Land, Power, and Ethnic Conflict in Masisi (Congo-Kinshasa), 1940s-1994
The area of Masisi in Eastern Congo-Kinshasa, formerly Zaire, is home to four major ethnic groups – Twa, Hunde, Hutu, and Tutsi, the last two being essentially Rwandan immigrants and their descendants. From the 1940s, they have all lived together but within 50 years, the friendship they once shared has turned sour; in 1993, a massive war broke out between them, the latest in a string of ethnic conflicts.
Until the 1930s, this area was largely unpopulated, with Twa and Hunde ethnic communities scattered throughout where both ethnicities could hunt and gather food supplies. At this time, the Belgium government intervened, and settled large amounts of white and Rwandan populations into the region. “In Muvunyi-Kibabi the NCK selected the best lands and constituted four blocks for white colonization: Kalonge in 1941, Bumba in 1947, and Nyarunaba and Rwamikeri in 1951. The first two blocks were split into plots and leased progressively to white settlers, who then cultivated the pyrethrum crops”.
The foremost part of Rwandan settlement in Muvunyi-Kibabi took place between 1948 and 1957, the end of the authorized immigration. 5,000 families were meant to be settled, but the numbers may have been closer to 6,000.
The start of the ethnic conflict can be seen due to the Belgium government taking away the Twa and Hunde’s lands and giving them to the refugees being settled. “Hunting and gathering economies disappeared completely, while Hunde and Twa were integrated into a farm economy but with few land resources. In addition to both food and cash crops, the white settlers developed an interest in cattle raising and mixed farming became the dominant form of the economy by the late 1950s. What remains to be clarified is the ideology underlying the conception and implementation of the immigration pro-gram, which also inspired the Belgian way of “reconciling” European, Hunde, Hutu, and Tutsi land and political interests in setting up local structures (the Twa were completely ignored as usual), thus creating conditions for later ethnic con-frontation. The dealings about those lands involved four key players-the NCK, the colonial administration, Tutsi authorities in Rwanda, and Hunde authorities in Masisi-who paid little attention to the ordinary people’s needs and wants”.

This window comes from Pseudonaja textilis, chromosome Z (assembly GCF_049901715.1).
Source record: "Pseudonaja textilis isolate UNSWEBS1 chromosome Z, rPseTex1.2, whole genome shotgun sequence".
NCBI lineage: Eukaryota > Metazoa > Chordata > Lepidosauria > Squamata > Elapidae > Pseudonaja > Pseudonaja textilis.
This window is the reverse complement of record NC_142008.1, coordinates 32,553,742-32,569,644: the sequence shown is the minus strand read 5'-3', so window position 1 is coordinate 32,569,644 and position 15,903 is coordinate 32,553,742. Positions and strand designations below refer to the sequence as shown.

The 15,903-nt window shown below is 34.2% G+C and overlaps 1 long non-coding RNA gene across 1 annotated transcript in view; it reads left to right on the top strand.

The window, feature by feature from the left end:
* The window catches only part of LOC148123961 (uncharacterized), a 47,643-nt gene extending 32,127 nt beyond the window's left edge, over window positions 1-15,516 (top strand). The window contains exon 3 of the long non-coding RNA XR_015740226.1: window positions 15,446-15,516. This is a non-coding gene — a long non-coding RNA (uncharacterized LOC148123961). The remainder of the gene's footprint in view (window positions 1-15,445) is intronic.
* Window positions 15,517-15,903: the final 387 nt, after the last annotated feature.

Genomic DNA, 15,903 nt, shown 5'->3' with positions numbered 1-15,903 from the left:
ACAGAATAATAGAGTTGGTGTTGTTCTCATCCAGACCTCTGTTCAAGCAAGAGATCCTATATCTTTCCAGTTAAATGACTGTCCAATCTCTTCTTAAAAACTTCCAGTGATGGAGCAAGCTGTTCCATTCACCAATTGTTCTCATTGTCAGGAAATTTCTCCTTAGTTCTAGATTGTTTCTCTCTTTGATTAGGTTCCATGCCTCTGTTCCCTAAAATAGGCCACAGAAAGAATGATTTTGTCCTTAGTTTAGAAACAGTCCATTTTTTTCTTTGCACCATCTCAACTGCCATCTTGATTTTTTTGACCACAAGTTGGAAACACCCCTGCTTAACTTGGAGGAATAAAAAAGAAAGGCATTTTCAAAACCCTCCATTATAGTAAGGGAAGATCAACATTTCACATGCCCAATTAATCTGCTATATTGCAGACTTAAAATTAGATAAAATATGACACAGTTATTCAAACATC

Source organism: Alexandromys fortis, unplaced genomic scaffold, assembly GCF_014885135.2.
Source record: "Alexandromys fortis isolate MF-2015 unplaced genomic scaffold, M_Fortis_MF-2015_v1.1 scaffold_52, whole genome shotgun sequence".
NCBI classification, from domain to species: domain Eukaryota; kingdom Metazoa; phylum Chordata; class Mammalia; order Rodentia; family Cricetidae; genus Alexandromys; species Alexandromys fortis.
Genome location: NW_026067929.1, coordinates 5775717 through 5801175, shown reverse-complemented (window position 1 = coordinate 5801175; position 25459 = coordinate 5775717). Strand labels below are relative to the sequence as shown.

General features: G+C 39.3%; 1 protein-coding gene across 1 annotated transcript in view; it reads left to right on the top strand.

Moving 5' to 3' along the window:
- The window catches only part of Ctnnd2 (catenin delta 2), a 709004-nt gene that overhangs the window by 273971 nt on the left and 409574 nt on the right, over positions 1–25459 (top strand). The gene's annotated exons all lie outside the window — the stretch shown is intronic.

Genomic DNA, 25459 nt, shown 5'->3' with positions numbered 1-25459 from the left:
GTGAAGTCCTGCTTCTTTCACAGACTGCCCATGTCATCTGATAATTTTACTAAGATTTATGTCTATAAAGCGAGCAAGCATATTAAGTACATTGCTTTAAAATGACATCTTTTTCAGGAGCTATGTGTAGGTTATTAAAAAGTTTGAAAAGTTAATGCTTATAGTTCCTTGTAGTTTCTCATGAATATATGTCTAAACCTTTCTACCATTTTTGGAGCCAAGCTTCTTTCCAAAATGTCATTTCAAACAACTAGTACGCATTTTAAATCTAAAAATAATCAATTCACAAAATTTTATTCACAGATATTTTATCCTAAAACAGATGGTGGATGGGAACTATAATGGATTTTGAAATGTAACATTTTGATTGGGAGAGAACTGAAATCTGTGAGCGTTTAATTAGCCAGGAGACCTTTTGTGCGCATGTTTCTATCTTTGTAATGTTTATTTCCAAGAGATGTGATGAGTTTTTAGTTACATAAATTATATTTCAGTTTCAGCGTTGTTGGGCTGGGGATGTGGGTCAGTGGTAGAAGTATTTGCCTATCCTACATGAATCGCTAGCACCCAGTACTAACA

Conflicts started to arise when the government gave the Hunde an ultimatum; either leave the Rwandan immigration zone or obey the new Rwandan authorities. Tensions started to arise. Policies started to be changed in favour of the Rwandans, and there were a series of miscommunications between colonial administration and Mutara Rudahigwa in Rwanda.
The conflicts that regarding land and power arose can be directly placed at the feet of the European colonial administrators who stole the lands from the Twa and Hunde to advantage white and Rwandan immigrants. But it was when the colonial rule ended in the 1960s that open ethnic conflicts rose up and engulfed everyone in the region, resulting in years of bloodshed and death which, hopefully, we have seen the last of.
Mararo, Bucyalimwe (1997) Land, Power, and Ethnic Conflict in Masisi (Congo-Kinshasa), 1940s-1994, The International Journal of African Historical Studies, Boston University African Studies Center.